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the bridges, avenues, and boulevards— tion had no such elbow-room. The river, belonged, moreover, to the municipality, as I have said, and all its bridges, with and could neither be moved nor modified. their connecting streets and boulevards, Nor could the traffic of the city be inter- were immovable fixtures, while almost rupted for a moment, either during the every tree that spread its shade above the construction or continuance of the great grass had to be considered. This curFair. The smallest object--small as re- tailment of space, this arbitrary cutting gards ground space—had to be considered. of corners, greatly deplored by foreign Nothing, for instance, could be done governments and exhibitors, had, howwhich would destroy or jeopardize the ever, its compensations-it destroyed the trees which everywhere make Paris beauti- possibility of that regularity of design so ful. If a line of a pavilion included any dear to the French landscape architect. one of them, then the line of the pavilion For the moss-grown rule in many French must stop short. The gnarled tree- ateliers demands that all designs must be trunk, for instance, which held up one balanced and squared—as well balanced corner of the Russian pavilion, when as the stretch between the Louvre and seen from inside the building, looked like the Arc de Triomphe, where a line drawn a sample of Siberian timber decorated along the middle of the Champs Elysée with semi-barbaric shields and strap- exactly intersects the Gambetta statue, pings-a mere column supporting the the fountains of the gardens, the obeceiling. It was really one of the sacred lisk, and the keystone of the Arc itself. trees of Paris—a vigorous old sycamore These geometrical parallelograms delight spreading its branches high above the the Parisian. roof, its future glory assured by a munici- “How beautiful!” said an admiring pal edict.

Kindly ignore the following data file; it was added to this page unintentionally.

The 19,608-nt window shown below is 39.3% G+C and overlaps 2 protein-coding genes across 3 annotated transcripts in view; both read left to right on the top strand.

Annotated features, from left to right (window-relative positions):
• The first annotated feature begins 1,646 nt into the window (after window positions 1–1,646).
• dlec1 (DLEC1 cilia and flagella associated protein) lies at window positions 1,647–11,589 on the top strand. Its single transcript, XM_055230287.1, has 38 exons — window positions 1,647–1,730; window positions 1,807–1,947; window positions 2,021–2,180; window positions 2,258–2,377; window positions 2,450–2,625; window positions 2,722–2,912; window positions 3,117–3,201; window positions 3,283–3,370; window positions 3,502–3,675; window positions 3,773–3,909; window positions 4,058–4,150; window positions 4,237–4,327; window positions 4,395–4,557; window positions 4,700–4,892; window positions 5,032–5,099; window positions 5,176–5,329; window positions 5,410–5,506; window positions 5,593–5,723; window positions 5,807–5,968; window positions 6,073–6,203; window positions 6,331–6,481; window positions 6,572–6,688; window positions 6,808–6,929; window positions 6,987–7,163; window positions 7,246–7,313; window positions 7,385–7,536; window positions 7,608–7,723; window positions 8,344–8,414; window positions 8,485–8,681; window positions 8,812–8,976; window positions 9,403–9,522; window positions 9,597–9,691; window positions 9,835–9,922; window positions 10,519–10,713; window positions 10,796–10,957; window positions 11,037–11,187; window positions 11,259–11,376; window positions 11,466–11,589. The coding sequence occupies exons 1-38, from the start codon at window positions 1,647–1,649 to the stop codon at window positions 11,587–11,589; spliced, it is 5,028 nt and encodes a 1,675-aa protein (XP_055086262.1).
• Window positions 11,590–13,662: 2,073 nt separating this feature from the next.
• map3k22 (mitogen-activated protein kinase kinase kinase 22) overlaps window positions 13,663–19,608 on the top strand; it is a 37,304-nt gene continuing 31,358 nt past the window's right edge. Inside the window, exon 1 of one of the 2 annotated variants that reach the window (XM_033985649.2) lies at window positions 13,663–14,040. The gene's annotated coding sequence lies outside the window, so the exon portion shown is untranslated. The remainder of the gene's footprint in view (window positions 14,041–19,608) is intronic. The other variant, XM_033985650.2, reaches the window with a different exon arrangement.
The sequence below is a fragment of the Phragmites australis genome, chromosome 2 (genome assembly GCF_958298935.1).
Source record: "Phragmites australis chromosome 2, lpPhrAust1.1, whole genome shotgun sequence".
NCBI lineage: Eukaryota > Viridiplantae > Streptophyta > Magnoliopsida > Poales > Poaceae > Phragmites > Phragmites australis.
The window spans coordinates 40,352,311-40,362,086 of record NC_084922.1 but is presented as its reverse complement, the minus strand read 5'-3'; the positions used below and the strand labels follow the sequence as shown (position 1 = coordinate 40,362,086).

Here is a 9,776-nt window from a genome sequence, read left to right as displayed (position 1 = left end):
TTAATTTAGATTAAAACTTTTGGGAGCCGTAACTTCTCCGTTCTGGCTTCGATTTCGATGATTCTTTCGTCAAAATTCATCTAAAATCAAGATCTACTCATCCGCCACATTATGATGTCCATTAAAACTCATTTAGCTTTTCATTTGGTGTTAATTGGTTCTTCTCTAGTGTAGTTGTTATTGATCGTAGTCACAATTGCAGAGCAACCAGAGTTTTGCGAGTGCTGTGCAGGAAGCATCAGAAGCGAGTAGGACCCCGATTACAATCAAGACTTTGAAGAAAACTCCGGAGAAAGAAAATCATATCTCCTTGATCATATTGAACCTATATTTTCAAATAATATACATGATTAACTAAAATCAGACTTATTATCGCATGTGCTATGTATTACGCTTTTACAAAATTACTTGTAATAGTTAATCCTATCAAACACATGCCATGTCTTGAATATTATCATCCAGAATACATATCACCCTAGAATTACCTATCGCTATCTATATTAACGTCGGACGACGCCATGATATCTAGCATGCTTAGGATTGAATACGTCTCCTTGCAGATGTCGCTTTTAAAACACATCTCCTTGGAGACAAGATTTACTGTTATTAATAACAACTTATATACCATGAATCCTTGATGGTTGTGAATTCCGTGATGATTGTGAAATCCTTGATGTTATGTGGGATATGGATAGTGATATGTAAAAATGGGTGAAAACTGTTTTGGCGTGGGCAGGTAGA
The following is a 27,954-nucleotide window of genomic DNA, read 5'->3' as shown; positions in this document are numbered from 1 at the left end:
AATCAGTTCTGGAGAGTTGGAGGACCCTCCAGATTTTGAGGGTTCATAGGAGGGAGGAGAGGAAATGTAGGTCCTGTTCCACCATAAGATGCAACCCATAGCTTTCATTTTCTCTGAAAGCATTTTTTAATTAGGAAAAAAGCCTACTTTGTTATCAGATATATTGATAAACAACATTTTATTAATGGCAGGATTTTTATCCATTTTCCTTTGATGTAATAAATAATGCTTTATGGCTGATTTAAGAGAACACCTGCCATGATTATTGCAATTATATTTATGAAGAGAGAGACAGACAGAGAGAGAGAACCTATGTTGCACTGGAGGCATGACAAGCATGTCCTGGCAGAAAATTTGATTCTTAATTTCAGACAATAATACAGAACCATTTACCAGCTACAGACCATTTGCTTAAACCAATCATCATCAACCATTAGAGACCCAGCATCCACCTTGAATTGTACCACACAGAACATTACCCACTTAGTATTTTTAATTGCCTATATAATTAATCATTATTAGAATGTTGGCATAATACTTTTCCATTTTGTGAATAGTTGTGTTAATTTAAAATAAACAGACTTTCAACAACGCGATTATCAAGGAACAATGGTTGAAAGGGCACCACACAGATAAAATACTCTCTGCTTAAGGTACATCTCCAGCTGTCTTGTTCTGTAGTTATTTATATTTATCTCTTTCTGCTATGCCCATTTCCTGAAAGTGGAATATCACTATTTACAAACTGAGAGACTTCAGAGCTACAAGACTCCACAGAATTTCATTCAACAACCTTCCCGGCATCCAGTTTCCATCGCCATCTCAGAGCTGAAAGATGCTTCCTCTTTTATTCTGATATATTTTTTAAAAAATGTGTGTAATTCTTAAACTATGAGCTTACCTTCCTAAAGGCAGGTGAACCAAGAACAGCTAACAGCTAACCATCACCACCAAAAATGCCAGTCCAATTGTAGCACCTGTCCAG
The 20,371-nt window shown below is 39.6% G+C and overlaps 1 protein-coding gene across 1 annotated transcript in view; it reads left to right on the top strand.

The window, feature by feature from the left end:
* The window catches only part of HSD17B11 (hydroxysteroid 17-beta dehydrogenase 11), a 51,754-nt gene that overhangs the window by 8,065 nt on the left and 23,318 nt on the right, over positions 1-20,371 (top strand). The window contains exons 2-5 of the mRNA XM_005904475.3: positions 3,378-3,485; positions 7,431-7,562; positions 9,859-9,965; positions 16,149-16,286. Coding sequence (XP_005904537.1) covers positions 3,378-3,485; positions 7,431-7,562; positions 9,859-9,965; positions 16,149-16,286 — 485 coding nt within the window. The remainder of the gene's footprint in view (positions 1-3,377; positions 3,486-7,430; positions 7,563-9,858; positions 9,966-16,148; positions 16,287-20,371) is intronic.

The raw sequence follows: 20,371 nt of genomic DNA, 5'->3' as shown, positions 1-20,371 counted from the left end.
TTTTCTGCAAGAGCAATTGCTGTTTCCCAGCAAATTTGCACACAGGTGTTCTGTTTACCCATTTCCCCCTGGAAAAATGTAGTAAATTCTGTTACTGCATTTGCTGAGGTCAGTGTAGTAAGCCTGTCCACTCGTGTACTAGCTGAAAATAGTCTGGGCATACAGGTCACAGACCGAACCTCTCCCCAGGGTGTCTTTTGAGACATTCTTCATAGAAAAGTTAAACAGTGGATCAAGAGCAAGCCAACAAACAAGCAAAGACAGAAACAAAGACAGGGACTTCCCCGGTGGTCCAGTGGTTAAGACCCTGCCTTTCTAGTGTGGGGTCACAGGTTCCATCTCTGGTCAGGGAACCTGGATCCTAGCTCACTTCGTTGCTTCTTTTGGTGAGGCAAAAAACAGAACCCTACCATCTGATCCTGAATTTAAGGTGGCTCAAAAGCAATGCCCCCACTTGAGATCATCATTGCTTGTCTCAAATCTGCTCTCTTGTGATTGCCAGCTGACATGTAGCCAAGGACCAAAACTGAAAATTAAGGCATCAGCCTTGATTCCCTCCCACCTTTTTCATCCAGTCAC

stranger, as he drove up the Champs These conditions hampered the archi- Elysée. “The rows of superb trees, the tects, and, except in a few favored spots, great line of palaces, the majestic arch rendered impossible the effects they sought crowning the hill-it is perfect.” and which otherwise they might have “ No,” said the Frenchman beside him, produced.